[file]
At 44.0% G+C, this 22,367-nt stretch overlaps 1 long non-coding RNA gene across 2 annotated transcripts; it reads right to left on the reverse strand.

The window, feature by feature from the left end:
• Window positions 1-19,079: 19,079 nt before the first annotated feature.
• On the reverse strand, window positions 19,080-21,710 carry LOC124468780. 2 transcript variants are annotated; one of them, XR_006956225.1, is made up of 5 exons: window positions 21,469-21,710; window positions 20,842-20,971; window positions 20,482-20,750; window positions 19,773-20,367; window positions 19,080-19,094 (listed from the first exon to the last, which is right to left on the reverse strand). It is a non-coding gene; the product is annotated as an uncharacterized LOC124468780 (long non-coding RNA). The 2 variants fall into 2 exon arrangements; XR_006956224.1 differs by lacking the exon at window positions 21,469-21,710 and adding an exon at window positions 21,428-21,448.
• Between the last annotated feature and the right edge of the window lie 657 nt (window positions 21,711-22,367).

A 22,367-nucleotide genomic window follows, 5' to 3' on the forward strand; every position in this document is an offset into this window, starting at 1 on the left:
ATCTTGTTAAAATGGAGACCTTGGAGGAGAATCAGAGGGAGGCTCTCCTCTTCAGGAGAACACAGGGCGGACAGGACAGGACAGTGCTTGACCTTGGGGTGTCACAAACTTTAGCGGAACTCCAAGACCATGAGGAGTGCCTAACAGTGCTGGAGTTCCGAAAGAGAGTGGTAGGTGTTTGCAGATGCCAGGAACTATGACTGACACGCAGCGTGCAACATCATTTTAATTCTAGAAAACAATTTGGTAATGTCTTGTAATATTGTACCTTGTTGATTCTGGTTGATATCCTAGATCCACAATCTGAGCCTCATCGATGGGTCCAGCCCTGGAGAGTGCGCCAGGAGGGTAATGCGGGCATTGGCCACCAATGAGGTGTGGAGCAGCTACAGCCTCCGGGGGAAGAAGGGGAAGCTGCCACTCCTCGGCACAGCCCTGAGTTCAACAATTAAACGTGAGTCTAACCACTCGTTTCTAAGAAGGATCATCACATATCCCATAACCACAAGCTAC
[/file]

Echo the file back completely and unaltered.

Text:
At 44.0% G+C, this 22,367-nt stretch overlaps 1 long non-coding RNA gene across 2 annotated transcripts; it reads right to left on the reverse strand.

The window, feature by feature from the left end:
• Window positions 1-19,079: 19,079 nt before the first annotated feature.
• On the reverse strand, window positions 19,080-21,710 carry LOC124468780. 2 transcript variants are annotated; one of them, XR_006956225.1, is made up of 5 exons: window positions 21,469-21,710; window positions 20,842-20,971; window positions 20,482-20,750; window positions 19,773-20,367; window positions 19,080-19,094 (listed from the first exon to the last, which is right to left on the reverse strand). It is a non-coding gene; the product is annotated as an uncharacterized LOC124468780 (long non-coding RNA). The 2 variants fall into 2 exon arrangements; XR_006956224.1 differs by lacking the exon at window positions 21,469-21,710 and adding an exon at window positions 21,428-21,448.
• Between the last annotated feature and the right edge of the window lie 657 nt (window positions 21,711-22,367).

A 22,367-nucleotide genomic window follows, 5' to 3' on the forward strand; every position in this document is an offset into this window, starting at 1 on the left:
ATCTTGTTAAAATGGAGACCTTGGAGGAGAATCAGAGGGAGGCTCTCCTCTTCAGGAGAACACAGGGCGGACAGGACAGGACAGTGCTTGACCTTGGGGTGTCACAAACTTTAGCGGAACTCCAAGACCATGAGGAGTGCCTAACAGTGCTGGAGTTCCGAAAGAGAGTGGTAGGTGTTTGCAGATGCCAGGAACTATGACTGACACGCAGCGTGCAACATCATTTTAATTCTAGAAAACAATTTGGTAATGTCTTGTAATATTGTACCTTGTTGATTCTGGTTGATATCCTAGATCCACAATCTGAGCCTCATCGATGGGTCCAGCCCTGGAGAGTGCGCCAGGAGGGTAATGCGGGCATTGGCCACCAATGAGGTGTGGAGCAGCTACAGCCTCCGGGGGAAGAAGGGGAAGCTGCCACTCCTCGGCACAGCCCTGAGTTCAACAATTAAACGTGAGTCTAACCACTCGTTTCTAAGAAGGATCATCACATATCCCATAACCACAAGCTAC